Ever since elections, fake-news, hoaxes, and misinformation became a serious issue. Although there is not a concrete solution yet, global technology companies have tried to join in and fight against it.
Facebook was the first one to flag fraudulent stories on social media, but we all know that when we want to know something, we Google it and believe it. So Google was all like:
And finally introduced the fact-checking feature on its news site to regular search results and large news stories! So, from now on whenever you search for something, a small fact-checking label may appear underneath. Told you, a world-changer!
Here is how it works: The company teamed up with third-party verification sites, such as PolitiFact and Snopes, to verify the facts of their users’ content through an algorithmic process.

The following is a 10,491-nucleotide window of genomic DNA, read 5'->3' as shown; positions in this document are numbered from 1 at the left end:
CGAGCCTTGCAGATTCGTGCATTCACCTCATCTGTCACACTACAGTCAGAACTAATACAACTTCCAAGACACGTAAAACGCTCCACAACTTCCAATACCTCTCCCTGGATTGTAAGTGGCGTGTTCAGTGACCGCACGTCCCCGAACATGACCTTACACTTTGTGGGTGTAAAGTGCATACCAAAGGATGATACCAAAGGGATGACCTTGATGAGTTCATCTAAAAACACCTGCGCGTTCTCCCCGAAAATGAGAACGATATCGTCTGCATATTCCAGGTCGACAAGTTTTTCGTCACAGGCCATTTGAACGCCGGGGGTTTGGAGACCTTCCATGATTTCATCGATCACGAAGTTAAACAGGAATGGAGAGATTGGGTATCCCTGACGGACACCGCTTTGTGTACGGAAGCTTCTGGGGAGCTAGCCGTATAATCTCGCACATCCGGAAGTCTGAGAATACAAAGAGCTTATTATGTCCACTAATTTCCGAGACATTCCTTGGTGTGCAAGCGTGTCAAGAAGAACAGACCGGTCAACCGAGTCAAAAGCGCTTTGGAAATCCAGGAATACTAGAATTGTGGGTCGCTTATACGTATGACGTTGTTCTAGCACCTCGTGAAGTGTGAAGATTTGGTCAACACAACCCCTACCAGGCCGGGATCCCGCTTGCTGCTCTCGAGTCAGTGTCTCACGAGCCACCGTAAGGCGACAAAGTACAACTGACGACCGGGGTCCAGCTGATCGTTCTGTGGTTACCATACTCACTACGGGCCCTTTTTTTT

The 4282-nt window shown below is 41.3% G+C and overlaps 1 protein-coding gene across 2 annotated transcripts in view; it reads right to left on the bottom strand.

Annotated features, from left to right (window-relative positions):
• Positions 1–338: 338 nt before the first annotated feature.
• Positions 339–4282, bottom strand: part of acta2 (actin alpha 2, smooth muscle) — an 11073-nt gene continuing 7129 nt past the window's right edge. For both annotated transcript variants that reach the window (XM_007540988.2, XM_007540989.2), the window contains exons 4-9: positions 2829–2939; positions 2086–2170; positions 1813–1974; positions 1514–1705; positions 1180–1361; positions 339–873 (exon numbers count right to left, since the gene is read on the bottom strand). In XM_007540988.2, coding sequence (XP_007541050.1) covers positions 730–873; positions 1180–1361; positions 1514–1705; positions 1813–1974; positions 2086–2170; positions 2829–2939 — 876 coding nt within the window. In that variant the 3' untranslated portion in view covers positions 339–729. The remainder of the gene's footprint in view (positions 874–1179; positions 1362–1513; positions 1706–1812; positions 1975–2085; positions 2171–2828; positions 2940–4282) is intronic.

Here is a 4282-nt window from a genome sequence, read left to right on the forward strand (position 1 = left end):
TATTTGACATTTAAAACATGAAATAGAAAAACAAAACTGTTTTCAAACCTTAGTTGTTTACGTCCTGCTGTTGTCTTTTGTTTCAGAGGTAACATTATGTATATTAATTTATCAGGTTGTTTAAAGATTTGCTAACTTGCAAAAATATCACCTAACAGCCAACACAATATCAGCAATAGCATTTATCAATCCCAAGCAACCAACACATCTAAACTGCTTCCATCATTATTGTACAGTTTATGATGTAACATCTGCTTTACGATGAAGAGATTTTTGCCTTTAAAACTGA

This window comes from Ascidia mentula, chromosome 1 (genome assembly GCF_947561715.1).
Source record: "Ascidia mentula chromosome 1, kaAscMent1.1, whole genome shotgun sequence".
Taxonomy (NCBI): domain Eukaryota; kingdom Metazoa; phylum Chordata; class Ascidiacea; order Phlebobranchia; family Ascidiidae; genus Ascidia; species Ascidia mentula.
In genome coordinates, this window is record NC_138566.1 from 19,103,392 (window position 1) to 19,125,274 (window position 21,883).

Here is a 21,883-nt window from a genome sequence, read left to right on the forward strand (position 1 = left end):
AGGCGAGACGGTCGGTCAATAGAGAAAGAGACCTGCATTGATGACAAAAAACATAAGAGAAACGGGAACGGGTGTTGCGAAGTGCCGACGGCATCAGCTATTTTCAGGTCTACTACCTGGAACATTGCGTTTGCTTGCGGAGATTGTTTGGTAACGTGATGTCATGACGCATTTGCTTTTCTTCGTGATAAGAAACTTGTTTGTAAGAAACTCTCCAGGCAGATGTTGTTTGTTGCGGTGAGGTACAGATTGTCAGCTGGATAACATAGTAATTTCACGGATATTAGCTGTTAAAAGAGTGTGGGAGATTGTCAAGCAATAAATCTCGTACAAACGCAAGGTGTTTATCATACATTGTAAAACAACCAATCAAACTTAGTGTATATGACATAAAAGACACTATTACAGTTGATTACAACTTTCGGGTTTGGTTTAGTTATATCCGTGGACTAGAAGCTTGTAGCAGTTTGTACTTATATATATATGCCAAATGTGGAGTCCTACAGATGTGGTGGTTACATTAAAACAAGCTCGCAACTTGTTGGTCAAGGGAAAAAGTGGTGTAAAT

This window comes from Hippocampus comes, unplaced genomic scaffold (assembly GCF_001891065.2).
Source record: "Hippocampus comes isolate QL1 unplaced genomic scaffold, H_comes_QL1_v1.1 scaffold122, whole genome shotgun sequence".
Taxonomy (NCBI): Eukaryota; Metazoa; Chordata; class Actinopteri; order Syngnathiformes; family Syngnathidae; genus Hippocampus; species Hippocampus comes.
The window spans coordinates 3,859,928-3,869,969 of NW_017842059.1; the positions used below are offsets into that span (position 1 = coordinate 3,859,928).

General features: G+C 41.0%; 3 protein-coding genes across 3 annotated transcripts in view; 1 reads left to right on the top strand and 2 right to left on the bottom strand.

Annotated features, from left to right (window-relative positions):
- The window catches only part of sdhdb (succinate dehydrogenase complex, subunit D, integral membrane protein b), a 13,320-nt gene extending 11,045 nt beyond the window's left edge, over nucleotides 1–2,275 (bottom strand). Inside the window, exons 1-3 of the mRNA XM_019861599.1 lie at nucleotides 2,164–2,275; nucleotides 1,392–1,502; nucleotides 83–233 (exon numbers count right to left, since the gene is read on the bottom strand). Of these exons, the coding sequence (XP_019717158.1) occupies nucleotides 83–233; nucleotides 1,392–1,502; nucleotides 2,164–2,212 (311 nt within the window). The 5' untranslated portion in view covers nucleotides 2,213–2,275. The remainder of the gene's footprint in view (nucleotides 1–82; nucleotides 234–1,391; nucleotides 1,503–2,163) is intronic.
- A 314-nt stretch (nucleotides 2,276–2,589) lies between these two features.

But there is a game changer: Google is also opening their system so publishers, writers, and media organizations – Defined by an algorithm as authoritative and reliable sources, such as The New York Times or The Washington Post – can use the feature to fact-check each other too.
Using the Schema.org ClaimReview markup, verified publishers can claim and label the content. A snippet will then display on some of the search results with the information about the claim, who made it, and the fact checks – even when publishers reached different conclusions.
Our Google buddies believe this feature will make it easier for us to access and review the facts in order to make our own informed opinions. What do you think about it?
Featured Image via Google Doodle